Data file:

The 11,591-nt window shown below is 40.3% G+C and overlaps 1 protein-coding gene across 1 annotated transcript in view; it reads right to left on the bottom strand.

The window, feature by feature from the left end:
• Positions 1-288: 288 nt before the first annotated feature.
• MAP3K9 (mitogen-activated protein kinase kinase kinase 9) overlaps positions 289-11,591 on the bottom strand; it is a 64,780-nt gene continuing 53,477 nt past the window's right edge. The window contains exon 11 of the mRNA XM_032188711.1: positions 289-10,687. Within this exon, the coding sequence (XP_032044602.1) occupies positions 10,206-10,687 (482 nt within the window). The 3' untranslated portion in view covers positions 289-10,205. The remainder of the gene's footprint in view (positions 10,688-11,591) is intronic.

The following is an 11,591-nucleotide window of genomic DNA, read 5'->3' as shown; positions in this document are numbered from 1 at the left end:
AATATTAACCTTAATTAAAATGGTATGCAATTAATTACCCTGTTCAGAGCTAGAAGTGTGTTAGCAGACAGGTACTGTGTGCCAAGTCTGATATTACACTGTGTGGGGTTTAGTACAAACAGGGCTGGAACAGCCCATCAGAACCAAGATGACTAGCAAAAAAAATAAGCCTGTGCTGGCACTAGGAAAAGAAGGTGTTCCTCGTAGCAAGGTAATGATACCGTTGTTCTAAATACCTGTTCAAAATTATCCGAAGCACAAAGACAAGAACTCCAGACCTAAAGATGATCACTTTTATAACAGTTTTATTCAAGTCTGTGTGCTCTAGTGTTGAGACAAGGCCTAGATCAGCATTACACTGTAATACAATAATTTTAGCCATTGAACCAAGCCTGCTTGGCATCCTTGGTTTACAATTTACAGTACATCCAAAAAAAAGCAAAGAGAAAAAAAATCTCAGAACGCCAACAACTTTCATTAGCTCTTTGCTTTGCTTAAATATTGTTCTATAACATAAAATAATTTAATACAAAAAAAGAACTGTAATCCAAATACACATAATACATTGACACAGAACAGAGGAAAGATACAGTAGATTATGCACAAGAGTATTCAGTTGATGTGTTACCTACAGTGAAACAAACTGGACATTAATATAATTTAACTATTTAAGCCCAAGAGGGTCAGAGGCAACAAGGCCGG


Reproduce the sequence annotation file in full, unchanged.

The 11,591-nt window shown below is 40.3% G+C and overlaps 1 protein-coding gene across 1 annotated transcript in view; it reads right to left on the bottom strand.

The window, feature by feature from the left end:
• Positions 1-288: 288 nt before the first annotated feature.
• MAP3K9 (mitogen-activated protein kinase kinase kinase 9) overlaps positions 289-11,591 on the bottom strand; it is a 64,780-nt gene continuing 53,477 nt past the window's right edge. The window contains exon 11 of the mRNA XM_032188711.1: positions 289-10,687. Within this exon, the coding sequence (XP_032044602.1) occupies positions 10,206-10,687 (482 nt within the window). The 3' untranslated portion in view covers positions 289-10,205. The remainder of the gene's footprint in view (positions 10,688-11,591) is intronic.

The following is an 11,591-nucleotide window of genomic DNA, read 5'->3' as shown; positions in this document are numbered from 1 at the left end:
AATATTAACCTTAATTAAAATGGTATGCAATTAATTACCCTGTTCAGAGCTAGAAGTGTGTTAGCAGACAGGTACTGTGTGCCAAGTCTGATATTACACTGTGTGGGGTTTAGTACAAACAGGGCTGGAACAGCCCATCAGAACCAAGATGACTAGCAAAAAAAATAAGCCTGTGCTGGCACTAGGAAAAGAAGGTGTTCCTCGTAGCAAGGTAATGATACCGTTGTTCTAAATACCTGTTCAAAATTATCCGAAGCACAAAGACAAGAACTCCAGACCTAAAGATGATCACTTTTATAACAGTTTTATTCAAGTCTGTGTGCTCTAGTGTTGAGACAAGGCCTAGATCAGCATTACACTGTAATACAATAATTTTAGCCATTGAACCAAGCCTGCTTGGCATCCTTGGTTTACAATTTACAGTACATCCAAAAAAAAGCAAAGAGAAAAAAAATCTCAGAACGCCAACAACTTTCATTAGCTCTTTGCTTTGCTTAAATATTGTTCTATAACATAAAATAATTTAATACAAAAAAAGAACTGTAATCCAAATACACATAATACATTGACACAGAACAGAGGAAAGATACAGTAGATTATGCACAAGAGTATTCAGTTGATGTGTTACCTACAGTGAAACAAACTGGACATTAATATAATTTAACTATTTAAGCCCAAGAGGGTCAGAGGCAACAAGGCCGG